At any rate, we'll discuss it more tomorrow.  Today we just touched on suffering in general and then watched a video featuring "The Man in the Blue Shirt."

In order to get the extra credit for the blog, please read and discuss it with an adult.  If you're not sure what to discuss, you could ask questions about suffering.  What causes it?  What does Buddhism teach about it?  Do you agree or disagree?

Finally, write the following on a scrap piece of paper: "Siddhartha Guatama."  Put your name on the paper, and have the adult you discussed it with sign it.

Tuesday, April 10, 2012

Intro to Buddhism, Went Over Test, Shout Out to J.L.

We had our introduction of Buddhism today...  Granted, it was a brief introduction because I asked the students what they knew about it, and their answers were generally, "Nothing," or "IDK."  They'll know more by tomorrow.

We went over the test.  There were a couple students who argued some points back from me...  We mainly focused on the essay questions.  (I gave 4 questions, and they had to answer 2.)  One question was, "How did the demand for natural resources lead to exploration, colonization, and the eventual exploitation of human life?  Trace the path back to the source making connections as you go.

After we discussed it, I had the kids draw a quick picture depicting the question.  They did this in less than five minutes.  Really, I think it answers the question pretty well.  I didn't collect them, but a couple found there way to my desk.  Here's one:

It might not be high art, but you get the point.

We actually spent the most time discussing the first essay question - whether or not nonviolent, noncooperation would work against the Capitol.  What do you think? 

To get the extra credit today, explain the picture to the adult you discussed the blog with, and then tell them whether you think nonviolence would work, or if the Districts would have to fight a war... or neither one.  Explain your reasoning.

Finally, write the following quote on a piece of paper and turn it in to get the extra credit: "We are what we think."  Then, have the adult you discussed the blog with sign the paper.  Make sure your name is on it.

Monday, April 9, 2012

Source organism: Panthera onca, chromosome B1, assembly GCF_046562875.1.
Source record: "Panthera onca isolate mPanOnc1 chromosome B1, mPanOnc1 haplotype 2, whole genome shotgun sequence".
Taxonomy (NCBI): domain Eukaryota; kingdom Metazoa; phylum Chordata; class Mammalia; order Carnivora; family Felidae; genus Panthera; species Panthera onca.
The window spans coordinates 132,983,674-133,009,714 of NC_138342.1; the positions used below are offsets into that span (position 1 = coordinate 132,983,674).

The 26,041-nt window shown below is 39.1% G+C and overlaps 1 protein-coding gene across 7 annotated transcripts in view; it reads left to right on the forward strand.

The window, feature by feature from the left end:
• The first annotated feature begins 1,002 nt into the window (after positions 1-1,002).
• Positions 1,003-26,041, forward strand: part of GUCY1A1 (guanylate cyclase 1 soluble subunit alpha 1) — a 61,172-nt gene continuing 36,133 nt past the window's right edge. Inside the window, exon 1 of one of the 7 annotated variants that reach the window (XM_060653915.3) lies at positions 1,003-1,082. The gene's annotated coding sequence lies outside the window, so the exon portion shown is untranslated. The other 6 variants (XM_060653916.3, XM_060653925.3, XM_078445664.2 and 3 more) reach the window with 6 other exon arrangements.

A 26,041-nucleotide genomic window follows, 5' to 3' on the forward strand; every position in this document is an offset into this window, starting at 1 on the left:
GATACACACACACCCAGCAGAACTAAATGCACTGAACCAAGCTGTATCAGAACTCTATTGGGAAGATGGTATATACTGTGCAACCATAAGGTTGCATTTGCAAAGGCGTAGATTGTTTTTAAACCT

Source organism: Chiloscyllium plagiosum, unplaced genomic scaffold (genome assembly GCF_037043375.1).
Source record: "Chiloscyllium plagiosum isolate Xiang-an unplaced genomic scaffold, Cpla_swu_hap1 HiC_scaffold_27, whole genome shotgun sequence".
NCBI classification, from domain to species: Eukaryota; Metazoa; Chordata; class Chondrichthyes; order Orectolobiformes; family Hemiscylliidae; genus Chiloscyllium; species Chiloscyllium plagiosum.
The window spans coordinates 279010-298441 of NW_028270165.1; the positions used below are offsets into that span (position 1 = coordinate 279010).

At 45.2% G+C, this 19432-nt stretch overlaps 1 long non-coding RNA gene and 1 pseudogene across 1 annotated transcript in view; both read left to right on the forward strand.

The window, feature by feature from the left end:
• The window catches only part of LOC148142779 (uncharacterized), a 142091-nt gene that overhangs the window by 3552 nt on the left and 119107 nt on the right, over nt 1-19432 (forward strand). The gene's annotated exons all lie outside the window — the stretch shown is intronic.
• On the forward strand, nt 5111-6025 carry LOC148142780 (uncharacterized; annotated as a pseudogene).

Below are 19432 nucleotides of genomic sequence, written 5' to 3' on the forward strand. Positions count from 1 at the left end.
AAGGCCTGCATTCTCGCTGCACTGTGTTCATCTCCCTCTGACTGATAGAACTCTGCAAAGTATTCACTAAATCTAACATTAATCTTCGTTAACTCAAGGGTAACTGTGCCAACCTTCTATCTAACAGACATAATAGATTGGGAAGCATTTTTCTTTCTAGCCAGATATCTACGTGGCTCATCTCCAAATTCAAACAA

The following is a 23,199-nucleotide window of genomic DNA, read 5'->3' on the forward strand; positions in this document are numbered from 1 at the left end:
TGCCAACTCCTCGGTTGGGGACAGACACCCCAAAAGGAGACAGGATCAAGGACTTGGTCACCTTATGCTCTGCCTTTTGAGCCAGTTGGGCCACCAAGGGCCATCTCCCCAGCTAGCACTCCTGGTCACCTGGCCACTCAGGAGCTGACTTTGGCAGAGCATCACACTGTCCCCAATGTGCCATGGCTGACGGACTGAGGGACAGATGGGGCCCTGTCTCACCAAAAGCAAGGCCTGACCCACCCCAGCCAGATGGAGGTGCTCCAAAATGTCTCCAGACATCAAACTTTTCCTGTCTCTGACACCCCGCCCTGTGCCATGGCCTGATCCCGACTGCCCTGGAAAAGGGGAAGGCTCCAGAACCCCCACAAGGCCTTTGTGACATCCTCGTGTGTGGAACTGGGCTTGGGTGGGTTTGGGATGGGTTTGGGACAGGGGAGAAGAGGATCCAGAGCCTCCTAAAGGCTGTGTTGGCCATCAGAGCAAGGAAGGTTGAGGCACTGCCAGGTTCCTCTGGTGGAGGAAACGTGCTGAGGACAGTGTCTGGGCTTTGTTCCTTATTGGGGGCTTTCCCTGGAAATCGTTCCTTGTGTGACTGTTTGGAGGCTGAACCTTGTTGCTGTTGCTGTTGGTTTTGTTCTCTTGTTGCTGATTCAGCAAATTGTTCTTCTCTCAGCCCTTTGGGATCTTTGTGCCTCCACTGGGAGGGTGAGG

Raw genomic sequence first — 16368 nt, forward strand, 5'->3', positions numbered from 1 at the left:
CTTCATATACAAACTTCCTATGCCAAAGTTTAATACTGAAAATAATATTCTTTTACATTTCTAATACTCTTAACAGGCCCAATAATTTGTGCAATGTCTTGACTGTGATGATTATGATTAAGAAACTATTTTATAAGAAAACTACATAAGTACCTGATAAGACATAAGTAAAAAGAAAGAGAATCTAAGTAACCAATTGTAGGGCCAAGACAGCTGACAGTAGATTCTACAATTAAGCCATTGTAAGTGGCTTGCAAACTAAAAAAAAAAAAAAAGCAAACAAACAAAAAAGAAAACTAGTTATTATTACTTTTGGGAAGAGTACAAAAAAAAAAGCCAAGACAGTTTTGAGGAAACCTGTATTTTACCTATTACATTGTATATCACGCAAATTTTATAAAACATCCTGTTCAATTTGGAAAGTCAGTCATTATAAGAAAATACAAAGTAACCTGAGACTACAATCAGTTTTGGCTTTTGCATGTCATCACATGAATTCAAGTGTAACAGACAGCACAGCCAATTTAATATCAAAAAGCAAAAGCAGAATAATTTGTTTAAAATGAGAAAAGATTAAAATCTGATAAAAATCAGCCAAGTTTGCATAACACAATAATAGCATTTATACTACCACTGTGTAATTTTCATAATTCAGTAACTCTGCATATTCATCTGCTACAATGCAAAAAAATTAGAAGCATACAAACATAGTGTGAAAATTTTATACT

Differences/ Tests Passed Back

So, today we came up with a list of differences between The Hunger Games book and movie.  We broke it apart into two lists: things that were taken out of the movie, things that were put into the movie.  Here's some of what we came up with:  *Spoilers for those parents who haven't read the book/ seen the movie*


Madge - mayor's daughter
Haymitch falling off the stage
Peeta never got a prosthetic leg/ no tourniquet
Rue talking about the other districts
Katniss was supposed to yell out Peeta's name, but she whispered it
At the end where Katniss tells Peeta she doesn't really love him
Doesn't knock out Peeta (with the "magical potion...")
Haymitch sending them the feast of lamb stew, etc...
Avox girl being lifted into the hovercraft.  (Avoxes in general)
All the water sources drying up, and Katniss being dehydrated
Rue already had leaves on Katniss
Ear injury/ going deaf
Hand injury (her leg was injured, but she didn't burn her hand)
Coat on fire

Katniss didn't get the pin from the store
Peeta didn't mark Cato's hand with a bloody x
Katniss didn't get bread from District 11
Rue chewed up the leaves
Careers didn't find Katniss in a river, they found her in a tree

Everyone was clothed all the time
Daylight when chased by mutts
Mutts were supposed to look like dead tributes
When Cato died, he died in like... 5 seconds
Katniss cut the branch during the Anthem
Cato didn't have body armor...

Dogs were supposed to jump out and chase Cato first.
Flavius/ Octavia/ Venia mostly taken out

Seneca (weird beard/ head gamemaker) locked in room with berries.
Got pin from market
Rebellion in District 11
Took longer to walk in the woods
Gamemakers - like everything...
District 4 kid (curly hair) getting killed
Rue stealing the knife
Peeta tells Katniss to hold his hand on the chariot
Claudius and Caesar explaining things that were happening

Backpack = orange and black
Haymitch watching the father from the Capitol give his son a present
"That's mahogany!"
Haymitch talking to Seneca to change the rules (give the audience a love story)
Gale ignoring the games

I'm a little bit sad because this is probably the last day we'll talk about the book or movie in here.

At any rate, the final class of the day we came up with 5 main reasons we think the director made changes, and we tried to place each change into one of the categories.  T= Save time  A= Appropriate/ make PG-13  R= It wouldn't look real/ it would look fake  K=See into Katniss's head  F= Forshadowing what might happen in later books.

To get the extra credit, read through the list and put 5 changes into one of the categories.  Write them down on a piece of paper along with the letter of the category they belong in.

I've posted grades.  If you still have access to STI, feel free to check them out.  I passed back the tests today.  Don't forget to bring them back tomorrow.

Wednesday, April 4, 2012

The Buzz

I hope you're all having a fantastic spring break!  Exotic Goshen, Indiana has not disappointed.

I just wanted to let you know that the Education Blog Carnival hosted by Bellingringers accepted/ published my post: Does That Make Me Racist.

I'm pretty excited about it.  If you're interested in anything education related, you should check it out.  It's a nice mix of funny, serious, legitimate and sarcastic posts dealing with current educational issues.